# PHP Markdown Extra Math

December 17, 2009 at 5:29 PM by Dr. Drang

Tuesday’s MathJax post reminded me that I’ve never made public my modifications to PHP Markdown Extra that allow me to easily write equations here on the blog. So I took a virgin copy of Michel Fortin’s latest version of PHP Markdown Extra, applied my modifications, and put the result in a GitHub repository. From the repository’s README:

PHP Markdown Extra Math is an extension of Michel Fortin’s PHP Markdown Extra, a PHP script for converting text written in Markdown to HTML. The extension consist of adding support for mathematical equations written in LaTeX to be processed by Davide Cervone’s jsMath system.

Here’s how it works. The author, writing in Markdown, inserts inline equations like this

```
where \(\alpha = (t_1 - t_0)/L\) is the rate at which the thickness increases
```

enclosing the math in a `\( … \)`

pair, just as if writing in LaTeX. PHP Markdown Extra Math converts that to

```
where <span class="math"> \alpha = (t_1 - t_0)/L </span> is the rate at which the thickness increases
```

which is then converted by jsMath into

where [\alpha = (t_1 - t_0)/L] is the rate at which the thickness increases

Similarly, display Math is written like this:

```
Putting this into Castigliano's equation, we get
\[\Delta = \frac{\partial U^*}{\partial F} = \frac{12F}{Eb} \int_0^L \frac{x^2}{(t_0 + \alpha x)^3} dx\]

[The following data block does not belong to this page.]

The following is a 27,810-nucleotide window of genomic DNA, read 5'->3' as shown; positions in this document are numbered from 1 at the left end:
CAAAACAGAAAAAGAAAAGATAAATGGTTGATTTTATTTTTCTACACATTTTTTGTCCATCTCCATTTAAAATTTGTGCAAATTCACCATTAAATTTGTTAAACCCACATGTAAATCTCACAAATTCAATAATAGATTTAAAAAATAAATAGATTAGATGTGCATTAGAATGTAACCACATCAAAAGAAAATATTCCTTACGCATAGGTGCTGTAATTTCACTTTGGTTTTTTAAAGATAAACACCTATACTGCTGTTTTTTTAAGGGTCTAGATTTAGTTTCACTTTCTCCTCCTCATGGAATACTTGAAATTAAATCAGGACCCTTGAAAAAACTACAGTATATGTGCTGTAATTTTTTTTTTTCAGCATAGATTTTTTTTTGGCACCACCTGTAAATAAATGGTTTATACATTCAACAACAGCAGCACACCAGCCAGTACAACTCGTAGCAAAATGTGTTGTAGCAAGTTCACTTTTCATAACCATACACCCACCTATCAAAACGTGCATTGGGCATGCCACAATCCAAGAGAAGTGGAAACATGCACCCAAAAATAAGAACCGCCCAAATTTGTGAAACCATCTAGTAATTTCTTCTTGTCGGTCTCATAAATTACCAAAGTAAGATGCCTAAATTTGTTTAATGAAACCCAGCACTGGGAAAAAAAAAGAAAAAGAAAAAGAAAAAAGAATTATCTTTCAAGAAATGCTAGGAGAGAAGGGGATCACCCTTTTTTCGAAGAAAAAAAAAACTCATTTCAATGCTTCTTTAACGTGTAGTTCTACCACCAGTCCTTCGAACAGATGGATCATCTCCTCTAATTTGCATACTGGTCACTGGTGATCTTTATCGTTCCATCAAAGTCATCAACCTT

```

which PHP Markdown Extra Math will turn into this HTML

```
<p>Putting this into the Castigliano equation, we get</p>
<div class="math">\Delta = \frac{\partial U^*}{\partial F} = \frac{12F}{Eb} \int_0^L \frac{x^2}{(t_0 + \alpha x)^3} dx</div>
```

which, in turn, will be rendered by jsMath like this:

Putting this into Castigliano’s equation, we get

[\Delta = \frac{\partial U^*}{\partial F} = \frac{12F}{Eb} \int_0^L \frac{x^2}{(t_0 + \alpha x)^3} dx]

The examples were taken directly from my post on Castigliano’s Second Theorem.

For posts that have just one or two equations, there’s not much to be gained by using the `\( … \)`

and `\[ … \]`

notation in place of `<span class="math"> … </span>`

and `<div class="math"> … </div>`

, but it’s a real timesaver when the equations start to pile up.

If you’re a jsMath aficionado, you may be wondering why I don’t take advantage of its tex2math extension, which will interpret the `\( … \)`

and `\[ … \]`

notation directly. It’s because Markdown already has a backslash escape syntax that works with parentheses and brackets, and there’s no way for me to keep the notation straight if Markdown and jsMath fighting with each other. So I have the tex2math extensions turned off.